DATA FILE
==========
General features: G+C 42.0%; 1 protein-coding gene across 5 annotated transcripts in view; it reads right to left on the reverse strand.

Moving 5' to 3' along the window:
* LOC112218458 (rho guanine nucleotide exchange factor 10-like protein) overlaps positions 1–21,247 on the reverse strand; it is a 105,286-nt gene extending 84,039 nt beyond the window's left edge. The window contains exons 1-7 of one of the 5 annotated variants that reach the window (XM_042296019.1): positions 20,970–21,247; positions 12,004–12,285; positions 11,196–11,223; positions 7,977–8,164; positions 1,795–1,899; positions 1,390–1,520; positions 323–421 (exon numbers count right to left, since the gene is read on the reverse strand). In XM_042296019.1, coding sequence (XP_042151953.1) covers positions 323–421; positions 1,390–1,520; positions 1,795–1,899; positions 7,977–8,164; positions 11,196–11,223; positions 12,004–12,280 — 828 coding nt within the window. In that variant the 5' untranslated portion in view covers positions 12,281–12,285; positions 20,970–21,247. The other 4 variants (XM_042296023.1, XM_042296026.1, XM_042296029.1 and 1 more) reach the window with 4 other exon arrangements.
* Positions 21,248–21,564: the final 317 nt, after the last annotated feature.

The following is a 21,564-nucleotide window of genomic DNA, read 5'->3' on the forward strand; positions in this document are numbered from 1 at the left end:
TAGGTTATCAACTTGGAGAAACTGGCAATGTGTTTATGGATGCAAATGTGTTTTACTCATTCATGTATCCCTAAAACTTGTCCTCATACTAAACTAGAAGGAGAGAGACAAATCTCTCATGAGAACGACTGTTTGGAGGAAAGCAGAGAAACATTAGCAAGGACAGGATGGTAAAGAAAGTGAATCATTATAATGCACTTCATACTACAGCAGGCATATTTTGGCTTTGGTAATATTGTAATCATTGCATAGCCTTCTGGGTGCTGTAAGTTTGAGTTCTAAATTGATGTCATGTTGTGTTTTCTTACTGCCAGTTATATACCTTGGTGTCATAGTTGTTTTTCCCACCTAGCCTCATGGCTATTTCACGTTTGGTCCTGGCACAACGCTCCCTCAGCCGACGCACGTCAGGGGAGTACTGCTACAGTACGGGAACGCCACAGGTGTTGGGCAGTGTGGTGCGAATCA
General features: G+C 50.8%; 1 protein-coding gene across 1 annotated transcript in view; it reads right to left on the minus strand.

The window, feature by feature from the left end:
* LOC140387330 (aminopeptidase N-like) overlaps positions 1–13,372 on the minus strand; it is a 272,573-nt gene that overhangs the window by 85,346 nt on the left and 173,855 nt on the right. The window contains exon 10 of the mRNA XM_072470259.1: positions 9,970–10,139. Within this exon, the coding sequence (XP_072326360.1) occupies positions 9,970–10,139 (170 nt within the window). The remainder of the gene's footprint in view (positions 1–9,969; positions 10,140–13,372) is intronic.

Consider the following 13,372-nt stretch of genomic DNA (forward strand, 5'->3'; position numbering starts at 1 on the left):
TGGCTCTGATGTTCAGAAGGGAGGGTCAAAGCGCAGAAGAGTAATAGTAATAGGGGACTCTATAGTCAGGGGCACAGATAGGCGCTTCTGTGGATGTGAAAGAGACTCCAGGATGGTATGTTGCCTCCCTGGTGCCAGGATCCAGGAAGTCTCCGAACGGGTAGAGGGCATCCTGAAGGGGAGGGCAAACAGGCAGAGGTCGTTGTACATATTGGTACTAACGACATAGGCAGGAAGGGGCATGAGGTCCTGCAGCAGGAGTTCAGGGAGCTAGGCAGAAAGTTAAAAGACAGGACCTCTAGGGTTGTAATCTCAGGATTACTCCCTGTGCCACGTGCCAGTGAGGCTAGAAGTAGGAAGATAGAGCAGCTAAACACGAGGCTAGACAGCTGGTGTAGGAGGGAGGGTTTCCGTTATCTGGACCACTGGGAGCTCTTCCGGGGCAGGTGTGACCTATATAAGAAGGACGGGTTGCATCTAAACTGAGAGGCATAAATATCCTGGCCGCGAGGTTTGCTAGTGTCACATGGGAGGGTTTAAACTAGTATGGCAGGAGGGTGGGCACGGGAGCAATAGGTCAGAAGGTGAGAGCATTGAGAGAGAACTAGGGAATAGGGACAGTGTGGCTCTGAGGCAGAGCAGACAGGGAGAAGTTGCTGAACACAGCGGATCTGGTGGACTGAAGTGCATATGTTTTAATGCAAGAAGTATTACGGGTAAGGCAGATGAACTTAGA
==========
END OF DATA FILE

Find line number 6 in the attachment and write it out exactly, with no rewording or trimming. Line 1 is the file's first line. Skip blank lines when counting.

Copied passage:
TAGGTTATCAACTTGGAGAAACTGGCAATGTGTTTATGGATGCAAATGTGTTTTACTCATTCATGTATCCCTAAAACTTGTCCTCATACTAAACTAGAAGGAGAGAGACAAATCTCTCATGAGAACGACTGTTTGGAGGAAAGCAGAGAAACATTAGCAAGGACAGGATGGTAAAGAAAGTGAATCATTATAATGCACTTCATACTACAGCAGGCATATTTTGGCTTTGGTAATATTGTAATCATTGCATAGCCTTCTGGGTGCTGTAAGTTTGAGTTCTAAATTGATGTCATGTTGTGTTTTCTTACTGCCAGTTATATACCTTGGTGTCATAGTTGTTTTTCCCACCTAGCCTCATGGCTATTTCACGTTTGGTCCTGGCACAACGCTCCCTCAGCCGACGCACGTCAGGGGAGTACTGCTACAGTACGGGAACGCCACAGGTGTTGGGCAGTGTGGTGCGAATCA